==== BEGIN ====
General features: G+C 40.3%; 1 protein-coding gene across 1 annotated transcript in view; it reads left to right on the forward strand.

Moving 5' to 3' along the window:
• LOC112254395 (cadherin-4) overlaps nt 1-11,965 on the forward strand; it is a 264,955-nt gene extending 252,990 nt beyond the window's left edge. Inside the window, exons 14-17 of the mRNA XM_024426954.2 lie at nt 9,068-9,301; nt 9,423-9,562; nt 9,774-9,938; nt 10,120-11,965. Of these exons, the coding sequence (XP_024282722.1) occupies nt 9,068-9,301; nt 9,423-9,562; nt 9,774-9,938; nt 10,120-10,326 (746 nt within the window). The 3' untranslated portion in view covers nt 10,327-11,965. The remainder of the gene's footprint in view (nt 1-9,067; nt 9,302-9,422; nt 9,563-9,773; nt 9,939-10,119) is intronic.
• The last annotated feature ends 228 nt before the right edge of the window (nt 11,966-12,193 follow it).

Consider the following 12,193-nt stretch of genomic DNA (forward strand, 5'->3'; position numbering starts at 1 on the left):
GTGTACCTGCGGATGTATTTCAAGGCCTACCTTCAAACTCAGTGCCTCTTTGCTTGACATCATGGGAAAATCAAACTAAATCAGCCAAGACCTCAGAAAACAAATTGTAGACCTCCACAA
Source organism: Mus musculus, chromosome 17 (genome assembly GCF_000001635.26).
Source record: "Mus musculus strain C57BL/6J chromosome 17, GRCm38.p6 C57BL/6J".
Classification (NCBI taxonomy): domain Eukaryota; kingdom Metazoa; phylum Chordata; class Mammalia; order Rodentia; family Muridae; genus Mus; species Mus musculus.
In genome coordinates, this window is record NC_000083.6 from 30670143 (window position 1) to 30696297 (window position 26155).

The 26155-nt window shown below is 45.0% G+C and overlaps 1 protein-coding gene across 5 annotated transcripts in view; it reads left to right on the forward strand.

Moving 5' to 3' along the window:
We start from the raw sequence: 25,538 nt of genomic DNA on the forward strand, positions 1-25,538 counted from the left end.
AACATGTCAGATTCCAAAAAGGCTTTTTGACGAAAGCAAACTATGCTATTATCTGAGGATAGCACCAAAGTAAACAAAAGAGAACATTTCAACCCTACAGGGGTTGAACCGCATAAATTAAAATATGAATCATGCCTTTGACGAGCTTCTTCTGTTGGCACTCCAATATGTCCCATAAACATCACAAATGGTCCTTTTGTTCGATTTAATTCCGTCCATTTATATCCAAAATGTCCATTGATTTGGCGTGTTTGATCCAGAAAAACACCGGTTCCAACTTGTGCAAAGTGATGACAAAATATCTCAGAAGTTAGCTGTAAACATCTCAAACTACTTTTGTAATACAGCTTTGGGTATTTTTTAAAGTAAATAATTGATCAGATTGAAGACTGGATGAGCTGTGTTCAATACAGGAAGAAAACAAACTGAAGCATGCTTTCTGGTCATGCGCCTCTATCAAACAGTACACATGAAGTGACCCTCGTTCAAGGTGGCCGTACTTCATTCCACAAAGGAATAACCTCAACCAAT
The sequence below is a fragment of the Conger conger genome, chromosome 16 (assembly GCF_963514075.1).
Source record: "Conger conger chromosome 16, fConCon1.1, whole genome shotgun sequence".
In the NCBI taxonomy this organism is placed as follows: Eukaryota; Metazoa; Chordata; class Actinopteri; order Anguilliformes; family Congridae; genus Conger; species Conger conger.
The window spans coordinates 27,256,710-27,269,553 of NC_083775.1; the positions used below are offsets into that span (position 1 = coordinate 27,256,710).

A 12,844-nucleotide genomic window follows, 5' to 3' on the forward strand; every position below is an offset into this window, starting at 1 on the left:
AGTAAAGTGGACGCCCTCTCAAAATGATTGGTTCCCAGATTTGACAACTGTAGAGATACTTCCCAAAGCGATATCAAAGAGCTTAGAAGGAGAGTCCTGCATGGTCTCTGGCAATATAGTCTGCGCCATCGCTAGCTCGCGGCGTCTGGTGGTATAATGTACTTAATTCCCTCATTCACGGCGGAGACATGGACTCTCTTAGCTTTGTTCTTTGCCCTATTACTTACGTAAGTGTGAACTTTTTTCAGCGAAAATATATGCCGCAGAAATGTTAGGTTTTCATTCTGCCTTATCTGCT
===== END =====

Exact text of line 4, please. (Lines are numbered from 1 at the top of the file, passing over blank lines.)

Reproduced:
• The last annotated feature ends 228 nt before the right edge of the window (nt 11,966-12,193 follow it).